The free market economy is always strongest when there is limited government intervention. Heaping burdensome regulations on the private sector will only disincentivize companies from investing in our communities. If we cannot attract the private sector, Alaskans will miss out on new jobs and the opportunity to rebound our economy. We will not be able to build on the progress we have made thus far.
Reopening the net neutrality debate simply turns the Internet into a political tool. Speaker Pelosi and others in Congress are allowing cities like San Francisco and New York City to decide what net neutrality means for the rest of the country. Urban cities do not understand what government overregulation will do to states like Alaska.
Consumer protections are important. Every Alaskan should have access to an Internet that is fair and open. But the Internet is working fine as it is. In fact, it is better than it has ever been. Allowing the government to interfere with the Internet would be catastrophic for Alaskans. Our lawmakers must push back. We have come too far for congressional meddling to stall our progress.
Bethany Marcum worked in telecom for a decade, and is now Executive Director of Alaska Policy Forum.
Net neutrality won’t “end the internet as we know it”, but it will does keep it an open medium. It does protect the consumer’s freedom. Net neutrality keeps internet service providers from blocking legal content, or preventing customers from connecting the devices of their choosing to their internet connections. Some examples: If there was a website which spoke out against against a business such as GCI, GCi could block access to that website. Or they could limit video streaming making it almost impossible to watch Hulu or Netflix, and then our only choice would be…wait for it… GCI Cable!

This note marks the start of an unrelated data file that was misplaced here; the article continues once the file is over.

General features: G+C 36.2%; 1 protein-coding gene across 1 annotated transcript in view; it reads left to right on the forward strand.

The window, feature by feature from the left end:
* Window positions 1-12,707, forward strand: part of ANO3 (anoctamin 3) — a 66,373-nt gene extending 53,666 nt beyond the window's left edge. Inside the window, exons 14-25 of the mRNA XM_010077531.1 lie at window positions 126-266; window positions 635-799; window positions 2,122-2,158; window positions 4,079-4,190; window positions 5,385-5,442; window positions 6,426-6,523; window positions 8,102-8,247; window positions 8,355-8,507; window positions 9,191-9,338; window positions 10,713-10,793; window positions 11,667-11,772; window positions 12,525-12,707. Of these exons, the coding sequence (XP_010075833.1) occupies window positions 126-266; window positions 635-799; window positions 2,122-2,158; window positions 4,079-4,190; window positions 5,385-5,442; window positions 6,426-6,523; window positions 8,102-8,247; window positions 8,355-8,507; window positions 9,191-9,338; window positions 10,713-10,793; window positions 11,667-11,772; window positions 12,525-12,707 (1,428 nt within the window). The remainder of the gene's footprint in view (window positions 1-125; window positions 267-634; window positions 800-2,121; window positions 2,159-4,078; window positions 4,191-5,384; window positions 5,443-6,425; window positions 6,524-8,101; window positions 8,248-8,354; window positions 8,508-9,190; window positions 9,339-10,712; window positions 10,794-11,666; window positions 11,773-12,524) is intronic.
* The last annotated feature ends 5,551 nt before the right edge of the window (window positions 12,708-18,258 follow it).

Have 5G; it’s slower.
We don’t need faster cell speeds as that increases smart phone usage which is killing us.
More than 20% of Alaskans do not have access to adequate health care; who cares about internet speeds.
Increasing internet speeds IN THE BUSH is not going to increase Alaskan employment.
School Districts could have more bandwidth if there was enough money to pay for it; no matter who builds the infrastructure there is no money to pay for it, especially as people like you Bethany try to kill public education education funding.